FOCUSING ON OUR YOUNG
October 24, 2003
YOUTH featured prominently on the Guyana agenda Wednesday, when Prince Edward included a five-hour visit to the country on his usually busy schedule.
Then again, youth has always had a profound impact on Government's policy.
The drafting of a National Youth Policy, the President's Youth Choice Initiative and a multiplicity of programs on HIV/AIDS prevention, student learning and skills training, and the soliciting of international funding to effectively execute them, all stem from Government's determination to teach young people a vocation, provide them with personal/business management expertise, and give them self-esteem and a sense of leadership.
The Government has been bold enough to seek not only funding for its programs on youth development, but also to have the country's youths adapt to initiatives in countries like Canada, the United Kingdom and the United States that have transformed the lives of young Americans, Britons and Canadians.
Guyana is also very fortunate to get the endorsement and productive support of British royalty for the activation of its youth development programs. Prince Edward's flying to Guyana specifically to reiterate his family's and country's support for the President's Youth Award program ought to give the initiative a welcome impetus.
The 16 youths who received awards from Prince Edward must now share their knowledge and experience and further expand the movement to divert young people who are prone to delinquency into keeping active. These youth leaders are expected to serve as positive role models to their peers and so help give them a purpose.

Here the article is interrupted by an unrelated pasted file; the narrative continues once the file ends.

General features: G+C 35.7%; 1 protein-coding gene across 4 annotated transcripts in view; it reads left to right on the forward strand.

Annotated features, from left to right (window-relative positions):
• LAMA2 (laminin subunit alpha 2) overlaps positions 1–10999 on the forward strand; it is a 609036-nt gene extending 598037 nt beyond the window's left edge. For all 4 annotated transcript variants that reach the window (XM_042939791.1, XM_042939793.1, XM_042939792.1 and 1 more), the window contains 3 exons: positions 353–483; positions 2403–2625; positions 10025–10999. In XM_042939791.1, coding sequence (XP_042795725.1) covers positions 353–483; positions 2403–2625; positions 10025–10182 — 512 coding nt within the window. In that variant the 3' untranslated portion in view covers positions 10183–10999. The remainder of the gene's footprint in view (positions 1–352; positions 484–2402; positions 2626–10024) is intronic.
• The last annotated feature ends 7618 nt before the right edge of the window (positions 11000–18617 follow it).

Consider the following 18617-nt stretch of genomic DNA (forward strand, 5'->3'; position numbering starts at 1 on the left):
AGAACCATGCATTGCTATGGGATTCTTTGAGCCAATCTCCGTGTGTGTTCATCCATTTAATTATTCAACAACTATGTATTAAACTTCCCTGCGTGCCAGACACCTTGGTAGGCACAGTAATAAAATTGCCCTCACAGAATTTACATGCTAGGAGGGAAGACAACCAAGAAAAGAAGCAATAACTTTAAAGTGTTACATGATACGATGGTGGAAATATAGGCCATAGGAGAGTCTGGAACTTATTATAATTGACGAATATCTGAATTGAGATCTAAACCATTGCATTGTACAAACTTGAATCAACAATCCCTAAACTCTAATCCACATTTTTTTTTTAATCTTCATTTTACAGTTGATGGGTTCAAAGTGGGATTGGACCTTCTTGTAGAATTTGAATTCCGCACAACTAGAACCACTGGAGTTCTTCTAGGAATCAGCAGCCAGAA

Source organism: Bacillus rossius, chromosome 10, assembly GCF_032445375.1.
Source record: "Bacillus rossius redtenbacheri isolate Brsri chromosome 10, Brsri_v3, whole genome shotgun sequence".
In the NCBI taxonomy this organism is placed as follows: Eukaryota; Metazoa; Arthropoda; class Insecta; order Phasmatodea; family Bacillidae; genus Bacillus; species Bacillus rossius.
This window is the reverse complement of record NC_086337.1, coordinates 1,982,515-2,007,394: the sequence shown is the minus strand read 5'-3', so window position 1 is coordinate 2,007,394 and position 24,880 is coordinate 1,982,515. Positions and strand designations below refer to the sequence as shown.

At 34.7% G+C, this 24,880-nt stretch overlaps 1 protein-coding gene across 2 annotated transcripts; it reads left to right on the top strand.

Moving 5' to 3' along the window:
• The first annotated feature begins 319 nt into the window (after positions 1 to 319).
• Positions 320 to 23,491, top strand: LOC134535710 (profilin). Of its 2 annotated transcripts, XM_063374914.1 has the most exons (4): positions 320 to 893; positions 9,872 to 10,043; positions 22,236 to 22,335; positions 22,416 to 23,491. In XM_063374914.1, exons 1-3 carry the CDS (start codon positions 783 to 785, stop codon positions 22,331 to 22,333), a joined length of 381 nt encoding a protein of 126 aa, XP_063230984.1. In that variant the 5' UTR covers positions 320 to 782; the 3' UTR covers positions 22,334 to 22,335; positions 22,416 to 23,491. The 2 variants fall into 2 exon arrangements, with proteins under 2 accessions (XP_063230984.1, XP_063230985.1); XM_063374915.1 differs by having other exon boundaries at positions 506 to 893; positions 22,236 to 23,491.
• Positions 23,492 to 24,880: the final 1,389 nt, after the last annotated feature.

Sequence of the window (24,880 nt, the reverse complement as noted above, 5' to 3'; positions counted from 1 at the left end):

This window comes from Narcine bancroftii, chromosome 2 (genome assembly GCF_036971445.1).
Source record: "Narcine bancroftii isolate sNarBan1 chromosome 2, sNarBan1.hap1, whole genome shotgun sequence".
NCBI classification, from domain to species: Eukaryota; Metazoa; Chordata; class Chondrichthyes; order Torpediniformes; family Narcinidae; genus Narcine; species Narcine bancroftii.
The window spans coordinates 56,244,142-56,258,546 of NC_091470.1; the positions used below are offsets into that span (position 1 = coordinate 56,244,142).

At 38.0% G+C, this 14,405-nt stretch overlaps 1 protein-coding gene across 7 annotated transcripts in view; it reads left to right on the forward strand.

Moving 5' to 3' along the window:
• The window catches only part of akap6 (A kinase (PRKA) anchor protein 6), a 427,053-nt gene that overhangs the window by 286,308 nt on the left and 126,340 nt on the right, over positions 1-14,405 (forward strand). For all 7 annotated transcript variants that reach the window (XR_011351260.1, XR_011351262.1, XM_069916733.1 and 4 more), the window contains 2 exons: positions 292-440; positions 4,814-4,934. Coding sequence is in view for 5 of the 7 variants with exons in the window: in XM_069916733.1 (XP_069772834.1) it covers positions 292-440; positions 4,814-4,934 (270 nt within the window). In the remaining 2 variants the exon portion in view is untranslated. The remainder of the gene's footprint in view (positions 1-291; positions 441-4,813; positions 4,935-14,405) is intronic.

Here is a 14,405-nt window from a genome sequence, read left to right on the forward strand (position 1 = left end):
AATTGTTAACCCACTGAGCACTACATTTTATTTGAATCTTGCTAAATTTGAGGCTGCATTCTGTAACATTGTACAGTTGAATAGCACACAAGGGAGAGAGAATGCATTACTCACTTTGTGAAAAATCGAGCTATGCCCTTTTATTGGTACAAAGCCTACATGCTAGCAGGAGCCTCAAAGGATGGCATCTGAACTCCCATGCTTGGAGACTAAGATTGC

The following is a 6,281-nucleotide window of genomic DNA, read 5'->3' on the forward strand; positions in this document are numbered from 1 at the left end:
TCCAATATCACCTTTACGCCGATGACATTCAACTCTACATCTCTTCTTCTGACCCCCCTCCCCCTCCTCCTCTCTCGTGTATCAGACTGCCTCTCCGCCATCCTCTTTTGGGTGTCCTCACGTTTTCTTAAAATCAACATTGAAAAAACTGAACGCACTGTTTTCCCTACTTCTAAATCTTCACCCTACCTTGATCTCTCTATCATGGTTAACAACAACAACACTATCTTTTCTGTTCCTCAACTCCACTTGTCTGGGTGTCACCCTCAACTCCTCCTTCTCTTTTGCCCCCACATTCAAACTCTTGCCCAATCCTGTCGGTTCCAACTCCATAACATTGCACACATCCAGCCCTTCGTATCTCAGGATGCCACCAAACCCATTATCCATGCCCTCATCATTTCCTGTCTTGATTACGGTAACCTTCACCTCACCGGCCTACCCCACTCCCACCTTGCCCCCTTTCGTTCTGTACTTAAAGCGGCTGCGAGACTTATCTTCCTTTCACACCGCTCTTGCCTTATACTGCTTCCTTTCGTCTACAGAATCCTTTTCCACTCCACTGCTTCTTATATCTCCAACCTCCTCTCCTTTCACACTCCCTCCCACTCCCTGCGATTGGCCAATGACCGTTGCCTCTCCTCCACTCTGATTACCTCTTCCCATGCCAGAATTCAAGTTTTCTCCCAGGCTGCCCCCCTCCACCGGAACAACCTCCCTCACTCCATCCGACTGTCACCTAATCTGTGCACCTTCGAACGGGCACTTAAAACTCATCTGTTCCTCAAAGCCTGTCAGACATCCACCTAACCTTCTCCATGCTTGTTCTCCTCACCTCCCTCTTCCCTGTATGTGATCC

In the U.S., a growing number of organizations are doing all of these things using bicycles. Most of this new genre of social programs is run by non-profit organizations in which young people are taught to bring dead bicycles back to life.
The more established programs are reportedly developing additional elements such as safety training, peer instruction, racing teams, overnight cycling trips, retail shops, and mobile bicycle repair clinics. But inherent in these training programs is the goal of using bicycles to teach young people bicycle mechanics and safety, work habits, and leadership skills.
Through the network, member groups can exchange information, ideas and solutions so each program doesn't have to "re-invent the wheel".
In our editorial on International Youth Day 2003, commemorated Thursday, August 12, we echoed UN Secretary General Kofi Annan's urge for governments "everywhere to put renewed emphasis on creating jobs for an estimated 74 million unemployed young people around the world."
The Government's many initiatives, and program support from a number of non-governmental organizations, seek not only to prepare young people for the world of work, but also to address facets of adolescent misbehaviour head on.
Hopefully, the increasing involvement of young Guyanese in these programs will spare us the agony that other countries are experiencing: young people featuring in adolescent violence, drug abuse and pregnancy on a scale that symbolizes society's failure to provide adequate support and direction for its young.
The appeal is in keeping with policies that have long been advocated by the National Union of Public and General Employees.
UN Secretary General Kofi Annan
"Young workers - women, people of colour, Aboriginals, immigrants, gays and lesbians, and young men - are among the most vulnerable workers in Canada," says National Union president James Clancy.
"In the workforce, they are often in part- time, insecure jobs at low pay - sometimes no pay - and in unhealthy, even dangerous conditions. Workplace injury rates among young people, and youth unemployment rates, are high. And many of the homeless people on our streets are young people. Our young people often do not know their civil rights or their rights as workers. They are often vulnerable to exploitation."
"Young people are especially exploited by minimum wage employers, and governments who support them," Clancy noted.
Exploitation in Ontario
"We need only look at what has happened in Ontario since the Conservative government was elected eight long years ago. The minimum wage has remained frozen all that time - the worst single record of any government in Canada. International Youth Day should force us all to take a closer look at these vital issues."
UN Secretary General Kofi Annan leader issued a statement from Iran to mark Aug. 12, the fourth UN International Youth Day. Creating jobs for young people is the theme of this year's observances.